Uncle Slappy called as I knew he would, it being New Year's Eve. They aren't given to parties, Uncle Slappy and Aunt Sylvie and there's more than a good chance that they will be in bed by 10, partly because, like me, Uncle Slappy has had more than his fill of popular culture, and popularity in general. If you really must know, he'd rather read William Shirer's "The Rise and Fall of the Third Reich" for the 89th time than make small talk, drink and wait for the ball to drop. There's nothing wrong with those things, it's just not what Uncle Slappy and Aunt Sylvie are all about.
"Boychick," he began "a Happy New Year. You have plans, tonight? You are making the rounds?"
"Actually, I think we'll just watch a movie. To tell you the truth, I just started a new biography on Bach, and frankly, I'd rather spend the evening reading that."
"I'll tell you what I learned this year," the old man began. "I figured what I'd do if I had ten billion dollars."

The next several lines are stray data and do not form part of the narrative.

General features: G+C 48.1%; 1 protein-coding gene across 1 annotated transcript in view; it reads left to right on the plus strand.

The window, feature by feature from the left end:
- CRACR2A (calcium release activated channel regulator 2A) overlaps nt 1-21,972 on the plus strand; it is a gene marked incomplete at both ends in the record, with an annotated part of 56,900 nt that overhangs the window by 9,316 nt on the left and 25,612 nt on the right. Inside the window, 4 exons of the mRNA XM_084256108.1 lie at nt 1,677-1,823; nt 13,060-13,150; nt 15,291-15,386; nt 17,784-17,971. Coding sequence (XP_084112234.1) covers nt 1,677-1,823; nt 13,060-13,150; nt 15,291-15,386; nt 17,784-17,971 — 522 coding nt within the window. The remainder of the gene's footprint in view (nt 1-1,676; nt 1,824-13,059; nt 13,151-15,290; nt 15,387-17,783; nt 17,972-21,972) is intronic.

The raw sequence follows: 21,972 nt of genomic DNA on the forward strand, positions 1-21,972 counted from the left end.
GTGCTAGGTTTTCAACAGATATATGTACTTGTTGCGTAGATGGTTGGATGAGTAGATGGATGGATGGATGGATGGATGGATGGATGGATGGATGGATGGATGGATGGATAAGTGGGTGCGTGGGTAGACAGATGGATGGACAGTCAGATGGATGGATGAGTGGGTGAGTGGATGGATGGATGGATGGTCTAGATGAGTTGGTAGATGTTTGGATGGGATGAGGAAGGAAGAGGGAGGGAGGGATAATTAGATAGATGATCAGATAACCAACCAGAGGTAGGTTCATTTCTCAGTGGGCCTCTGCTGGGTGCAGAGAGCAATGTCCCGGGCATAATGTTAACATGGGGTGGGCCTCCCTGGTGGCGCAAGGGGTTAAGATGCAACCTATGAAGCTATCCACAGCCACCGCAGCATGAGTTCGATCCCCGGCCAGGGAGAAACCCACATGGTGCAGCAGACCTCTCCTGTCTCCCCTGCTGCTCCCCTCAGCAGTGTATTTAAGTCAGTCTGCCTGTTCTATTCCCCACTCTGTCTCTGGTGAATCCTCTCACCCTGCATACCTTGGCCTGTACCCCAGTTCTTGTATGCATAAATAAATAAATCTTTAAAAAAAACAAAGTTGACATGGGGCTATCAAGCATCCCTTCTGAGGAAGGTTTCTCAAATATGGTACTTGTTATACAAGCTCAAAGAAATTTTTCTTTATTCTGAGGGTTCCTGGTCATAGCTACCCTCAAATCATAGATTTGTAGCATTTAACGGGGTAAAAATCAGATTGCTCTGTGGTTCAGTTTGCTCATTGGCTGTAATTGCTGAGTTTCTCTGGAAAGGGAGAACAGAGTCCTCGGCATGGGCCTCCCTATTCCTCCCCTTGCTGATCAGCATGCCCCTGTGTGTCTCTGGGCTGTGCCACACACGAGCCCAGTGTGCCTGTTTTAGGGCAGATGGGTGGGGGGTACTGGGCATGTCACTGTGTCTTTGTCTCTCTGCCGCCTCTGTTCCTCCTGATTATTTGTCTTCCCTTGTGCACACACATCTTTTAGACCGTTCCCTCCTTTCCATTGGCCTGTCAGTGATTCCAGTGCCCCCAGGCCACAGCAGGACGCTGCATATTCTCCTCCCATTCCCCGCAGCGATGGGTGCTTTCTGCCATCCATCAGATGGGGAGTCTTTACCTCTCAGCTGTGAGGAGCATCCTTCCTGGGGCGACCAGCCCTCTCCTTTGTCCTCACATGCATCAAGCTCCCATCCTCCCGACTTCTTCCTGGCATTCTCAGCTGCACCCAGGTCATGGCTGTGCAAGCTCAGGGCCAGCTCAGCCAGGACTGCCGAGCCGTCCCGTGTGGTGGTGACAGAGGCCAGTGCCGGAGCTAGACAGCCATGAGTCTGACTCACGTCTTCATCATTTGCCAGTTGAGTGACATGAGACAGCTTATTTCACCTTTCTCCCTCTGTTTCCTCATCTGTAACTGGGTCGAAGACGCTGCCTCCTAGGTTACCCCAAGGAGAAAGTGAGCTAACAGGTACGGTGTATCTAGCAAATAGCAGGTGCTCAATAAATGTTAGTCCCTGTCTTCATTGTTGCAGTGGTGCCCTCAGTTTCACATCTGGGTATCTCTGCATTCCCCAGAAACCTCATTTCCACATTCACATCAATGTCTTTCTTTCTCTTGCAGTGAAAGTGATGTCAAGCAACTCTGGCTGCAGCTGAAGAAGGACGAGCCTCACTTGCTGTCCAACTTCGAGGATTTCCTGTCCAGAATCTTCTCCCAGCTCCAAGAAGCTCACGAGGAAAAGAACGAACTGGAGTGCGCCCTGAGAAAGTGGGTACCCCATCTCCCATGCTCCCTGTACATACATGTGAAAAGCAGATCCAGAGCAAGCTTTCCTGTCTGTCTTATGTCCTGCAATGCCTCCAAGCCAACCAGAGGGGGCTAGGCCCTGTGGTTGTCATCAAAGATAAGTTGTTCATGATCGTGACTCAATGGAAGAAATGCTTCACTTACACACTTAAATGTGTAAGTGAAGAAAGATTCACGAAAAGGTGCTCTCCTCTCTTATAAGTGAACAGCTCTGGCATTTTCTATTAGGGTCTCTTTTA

"Ten billion is a lot of money."
"The first thing I'd do is donate one billion dollars to the Jewish Museum on Fifth Avenue. With conditions."
I knew I was being set up for a joke. But that's ok, when you're close to Uncle Slappy, it comes with the territory.
"The condition would be that they install an automatic rain machine on the roof. I want it raining right at the entrance to the museum day and night. I want it to rain in front of building 24/7."
I laughed. "That sounds like a plan," I said. "Any particular reason for the rain? Is it art? Does it make a statement? Does it symbolize our race's 6,000 years of suffering?"
"No," the old man replied. "After 50 years of being a Rabbi, I figured something out."
I let his pause sit there. I know better than to rush him.
He finally spoke. "I like to hear Jews complain."
With that he wished me Happy New Year and hung up the blower.
I won't complain.